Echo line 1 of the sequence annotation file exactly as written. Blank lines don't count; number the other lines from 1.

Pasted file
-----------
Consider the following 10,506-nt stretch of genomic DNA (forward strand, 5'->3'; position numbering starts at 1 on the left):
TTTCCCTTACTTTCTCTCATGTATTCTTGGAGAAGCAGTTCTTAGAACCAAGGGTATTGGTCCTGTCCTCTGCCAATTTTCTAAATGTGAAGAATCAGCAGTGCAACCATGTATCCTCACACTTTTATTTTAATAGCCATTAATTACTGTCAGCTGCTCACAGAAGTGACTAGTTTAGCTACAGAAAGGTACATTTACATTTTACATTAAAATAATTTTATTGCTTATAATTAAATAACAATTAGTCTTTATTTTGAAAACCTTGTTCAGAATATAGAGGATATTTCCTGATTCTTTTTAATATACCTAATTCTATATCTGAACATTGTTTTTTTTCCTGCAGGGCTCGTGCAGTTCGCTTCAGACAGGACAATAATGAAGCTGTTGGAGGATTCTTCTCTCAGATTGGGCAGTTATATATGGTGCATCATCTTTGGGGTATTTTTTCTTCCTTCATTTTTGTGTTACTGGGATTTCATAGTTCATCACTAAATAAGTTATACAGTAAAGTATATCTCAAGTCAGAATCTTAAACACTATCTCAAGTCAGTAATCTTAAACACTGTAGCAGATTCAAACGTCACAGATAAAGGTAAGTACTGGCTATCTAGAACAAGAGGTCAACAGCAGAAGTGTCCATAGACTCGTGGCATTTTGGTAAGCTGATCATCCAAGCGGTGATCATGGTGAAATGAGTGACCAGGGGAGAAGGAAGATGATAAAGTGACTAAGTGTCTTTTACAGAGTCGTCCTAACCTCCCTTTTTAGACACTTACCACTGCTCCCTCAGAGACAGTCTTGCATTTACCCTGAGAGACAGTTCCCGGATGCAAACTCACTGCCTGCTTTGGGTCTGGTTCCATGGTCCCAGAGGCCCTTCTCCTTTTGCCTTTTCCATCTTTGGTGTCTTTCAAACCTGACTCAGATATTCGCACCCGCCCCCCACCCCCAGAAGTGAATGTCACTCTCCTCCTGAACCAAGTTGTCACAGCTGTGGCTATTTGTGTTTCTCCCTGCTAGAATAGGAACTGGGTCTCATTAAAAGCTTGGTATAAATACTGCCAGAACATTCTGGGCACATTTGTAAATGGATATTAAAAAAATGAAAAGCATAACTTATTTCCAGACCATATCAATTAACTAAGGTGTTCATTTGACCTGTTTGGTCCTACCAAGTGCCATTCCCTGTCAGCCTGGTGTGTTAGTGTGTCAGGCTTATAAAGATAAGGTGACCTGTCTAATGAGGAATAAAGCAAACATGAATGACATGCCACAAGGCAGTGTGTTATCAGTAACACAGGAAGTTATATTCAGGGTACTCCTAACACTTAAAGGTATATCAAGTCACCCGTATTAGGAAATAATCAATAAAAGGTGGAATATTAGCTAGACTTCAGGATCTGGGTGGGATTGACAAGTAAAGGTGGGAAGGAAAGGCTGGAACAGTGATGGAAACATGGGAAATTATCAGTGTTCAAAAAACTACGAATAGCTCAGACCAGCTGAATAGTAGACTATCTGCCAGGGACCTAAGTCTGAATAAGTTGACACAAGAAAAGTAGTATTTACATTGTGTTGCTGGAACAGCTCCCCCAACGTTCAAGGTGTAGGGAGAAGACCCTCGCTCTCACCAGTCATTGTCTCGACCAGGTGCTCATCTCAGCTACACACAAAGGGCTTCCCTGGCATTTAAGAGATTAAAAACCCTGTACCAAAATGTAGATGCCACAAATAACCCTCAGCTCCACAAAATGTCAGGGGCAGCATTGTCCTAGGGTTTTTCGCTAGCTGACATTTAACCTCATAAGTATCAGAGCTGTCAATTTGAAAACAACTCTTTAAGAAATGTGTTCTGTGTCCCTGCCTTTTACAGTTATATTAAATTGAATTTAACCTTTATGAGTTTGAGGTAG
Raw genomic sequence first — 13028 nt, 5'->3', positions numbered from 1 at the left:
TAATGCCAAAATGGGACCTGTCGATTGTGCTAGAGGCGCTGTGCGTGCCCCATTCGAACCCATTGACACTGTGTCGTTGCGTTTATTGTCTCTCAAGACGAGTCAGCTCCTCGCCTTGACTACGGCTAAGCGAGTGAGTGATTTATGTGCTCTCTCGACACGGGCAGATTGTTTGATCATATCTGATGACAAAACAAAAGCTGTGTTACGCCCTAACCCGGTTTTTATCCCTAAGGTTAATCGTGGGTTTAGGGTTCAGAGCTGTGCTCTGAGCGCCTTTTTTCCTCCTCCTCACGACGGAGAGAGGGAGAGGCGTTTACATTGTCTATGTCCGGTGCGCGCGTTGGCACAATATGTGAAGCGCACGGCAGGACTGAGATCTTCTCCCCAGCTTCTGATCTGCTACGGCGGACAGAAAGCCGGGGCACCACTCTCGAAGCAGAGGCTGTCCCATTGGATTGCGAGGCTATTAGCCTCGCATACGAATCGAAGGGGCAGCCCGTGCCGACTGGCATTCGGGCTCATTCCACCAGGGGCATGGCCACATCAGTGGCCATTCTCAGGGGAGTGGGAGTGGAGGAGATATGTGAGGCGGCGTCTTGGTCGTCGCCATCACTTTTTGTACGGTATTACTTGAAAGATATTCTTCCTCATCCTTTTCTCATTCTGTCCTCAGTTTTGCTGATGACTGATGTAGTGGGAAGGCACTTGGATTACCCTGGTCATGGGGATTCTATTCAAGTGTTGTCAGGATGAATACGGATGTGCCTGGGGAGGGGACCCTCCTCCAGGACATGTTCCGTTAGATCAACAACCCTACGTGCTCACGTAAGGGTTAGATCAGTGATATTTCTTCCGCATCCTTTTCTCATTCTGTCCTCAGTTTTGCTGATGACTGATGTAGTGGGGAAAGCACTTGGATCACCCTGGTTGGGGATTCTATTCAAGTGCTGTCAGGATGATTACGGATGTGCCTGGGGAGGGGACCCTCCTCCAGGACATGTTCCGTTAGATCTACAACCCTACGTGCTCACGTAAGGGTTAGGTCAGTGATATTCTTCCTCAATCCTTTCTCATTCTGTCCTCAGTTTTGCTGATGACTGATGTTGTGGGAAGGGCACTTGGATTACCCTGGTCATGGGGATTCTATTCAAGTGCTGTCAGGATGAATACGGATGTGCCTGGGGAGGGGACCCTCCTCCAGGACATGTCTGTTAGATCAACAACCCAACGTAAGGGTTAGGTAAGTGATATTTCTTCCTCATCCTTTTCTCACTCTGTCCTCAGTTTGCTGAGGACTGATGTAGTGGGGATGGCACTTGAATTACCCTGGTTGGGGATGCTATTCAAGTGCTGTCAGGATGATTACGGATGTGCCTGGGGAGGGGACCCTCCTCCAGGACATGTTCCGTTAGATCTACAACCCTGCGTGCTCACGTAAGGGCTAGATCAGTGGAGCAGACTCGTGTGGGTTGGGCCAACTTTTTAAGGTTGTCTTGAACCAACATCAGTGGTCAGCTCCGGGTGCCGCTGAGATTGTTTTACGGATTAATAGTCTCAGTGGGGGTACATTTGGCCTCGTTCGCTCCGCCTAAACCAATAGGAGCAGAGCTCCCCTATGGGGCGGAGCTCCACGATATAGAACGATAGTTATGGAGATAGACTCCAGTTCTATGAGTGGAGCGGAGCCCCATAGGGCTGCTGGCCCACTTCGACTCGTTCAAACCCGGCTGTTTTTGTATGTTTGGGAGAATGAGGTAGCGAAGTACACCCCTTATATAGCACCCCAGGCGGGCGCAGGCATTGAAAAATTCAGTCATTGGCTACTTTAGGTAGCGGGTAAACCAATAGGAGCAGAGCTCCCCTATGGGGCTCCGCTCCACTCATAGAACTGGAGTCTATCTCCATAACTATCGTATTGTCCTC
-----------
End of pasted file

Consider the following 10,506-nt stretch of genomic DNA (forward strand, 5'->3'; position numbering starts at 1 on the left):